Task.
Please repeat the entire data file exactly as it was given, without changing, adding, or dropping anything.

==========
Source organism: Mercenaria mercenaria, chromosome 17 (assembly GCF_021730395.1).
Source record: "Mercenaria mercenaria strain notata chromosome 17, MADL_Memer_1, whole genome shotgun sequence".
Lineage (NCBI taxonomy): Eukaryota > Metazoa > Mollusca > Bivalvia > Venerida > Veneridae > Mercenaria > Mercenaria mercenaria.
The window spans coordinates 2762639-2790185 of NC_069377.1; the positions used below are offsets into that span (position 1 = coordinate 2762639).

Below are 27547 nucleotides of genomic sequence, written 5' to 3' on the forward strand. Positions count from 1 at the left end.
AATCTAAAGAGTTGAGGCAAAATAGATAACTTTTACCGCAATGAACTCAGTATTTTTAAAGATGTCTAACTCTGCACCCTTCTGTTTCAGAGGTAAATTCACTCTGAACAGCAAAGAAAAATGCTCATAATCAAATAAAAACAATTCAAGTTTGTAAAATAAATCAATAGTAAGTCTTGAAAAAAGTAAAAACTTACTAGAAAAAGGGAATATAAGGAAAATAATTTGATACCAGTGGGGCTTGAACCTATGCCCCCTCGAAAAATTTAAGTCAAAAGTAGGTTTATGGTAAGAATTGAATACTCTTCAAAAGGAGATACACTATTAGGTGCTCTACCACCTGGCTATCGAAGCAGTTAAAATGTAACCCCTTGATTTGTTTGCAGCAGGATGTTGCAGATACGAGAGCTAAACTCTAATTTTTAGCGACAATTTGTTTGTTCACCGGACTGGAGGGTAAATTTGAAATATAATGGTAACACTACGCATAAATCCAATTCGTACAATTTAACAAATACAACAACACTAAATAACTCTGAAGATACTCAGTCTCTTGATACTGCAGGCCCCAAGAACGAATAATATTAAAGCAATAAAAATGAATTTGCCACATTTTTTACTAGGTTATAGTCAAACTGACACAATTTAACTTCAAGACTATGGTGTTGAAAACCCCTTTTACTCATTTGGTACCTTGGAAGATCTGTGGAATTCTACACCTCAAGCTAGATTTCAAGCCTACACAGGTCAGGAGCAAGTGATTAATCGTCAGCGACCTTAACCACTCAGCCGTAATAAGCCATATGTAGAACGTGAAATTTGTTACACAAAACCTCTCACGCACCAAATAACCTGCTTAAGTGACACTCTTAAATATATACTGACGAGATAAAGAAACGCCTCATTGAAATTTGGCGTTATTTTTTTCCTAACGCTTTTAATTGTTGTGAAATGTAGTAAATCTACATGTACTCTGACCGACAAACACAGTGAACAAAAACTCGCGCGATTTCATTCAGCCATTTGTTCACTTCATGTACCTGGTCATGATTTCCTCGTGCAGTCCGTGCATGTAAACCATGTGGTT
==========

Source organism: Mercenaria mercenaria, chromosome 17 (assembly GCF_021730395.1).
Source record: "Mercenaria mercenaria strain notata chromosome 17, MADL_Memer_1, whole genome shotgun sequence".
Lineage (NCBI taxonomy): Eukaryota > Metazoa > Mollusca > Bivalvia > Venerida > Veneridae > Mercenaria > Mercenaria mercenaria.
The window spans coordinates 2762639-2790185 of NC_069377.1; the positions used below are offsets into that span (position 1 = coordinate 2762639).

Below are 27547 nucleotides of genomic sequence, written 5' to 3' on the forward strand. Positions count from 1 at the left end.
AATCTAAAGAGTTGAGGCAAAATAGATAACTTTTACCGCAATGAACTCAGTATTTTTAAAGATGTCTAACTCTGCACCCTTCTGTTTCAGAGGTAAATTCACTCTGAACAGCAAAGAAAAATGCTCATAATCAAATAAAAACAATTCAAGTTTGTAAAATAAATCAATAGTAAGTCTTGAAAAAAGTAAAAACTTACTAGAAAAAGGGAATATAAGGAAAATAATTTGATACCAGTGGGGCTTGAACCTATGCCCCCTCGAAAAATTTAAGTCAAAAGTAGGTTTATGGTAAGAATTGAATACTCTTCAAAAGGAGATACACTATTAGGTGCTCTACCACCTGGCTATCGAAGCAGTTAAAATGTAACCCCTTGATTTGTTTGCAGCAGGATGTTGCAGATACGAGAGCTAAACTCTAATTTTTAGCGACAATTTGTTTGTTCACCGGACTGGAGGGTAAATTTGAAATATAATGGTAACACTACGCATAAATCCAATTCGTACAATTTAACAAATACAACAACACTAAATAACTCTGAAGATACTCAGTCTCTTGATACTGCAGGCCCCAAGAACGAATAATATTAAAGCAATAAAAATGAATTTGCCACATTTTTTACTAGGTTATAGTCAAACTGACACAATTTAACTTCAAGACTATGGTGTTGAAAACCCCTTTTACTCATTTGGTACCTTGGAAGATCTGTGGAATTCTACACCTCAAGCTAGATTTCAAGCCTACACAGGTCAGGAGCAAGTGATTAATCGTCAGCGACCTTAACCACTCAGCCGTAATAAGCCATATGTAGAACGTGAAATTTGTTACACAAAACCTCTCACGCACCAAATAACCTGCTTAAGTGACACTCTTAAATATATACTGACGAGATAAAGAAACGCCTCATTGAAATTTGGCGTTATTTTTTTCCTAACGCTTTTAATTGTTGTGAAATGTAGTAAATCTACATGTACTCTGACCGACAAACACAGTGAACAAAAACTCGCGCGATTTCATTCAGCCATTTGTTCACTTCATGTACCTGGTCATGATTTCCTCGTGCAGTCCGTGCATGTAAACCATGTGGTT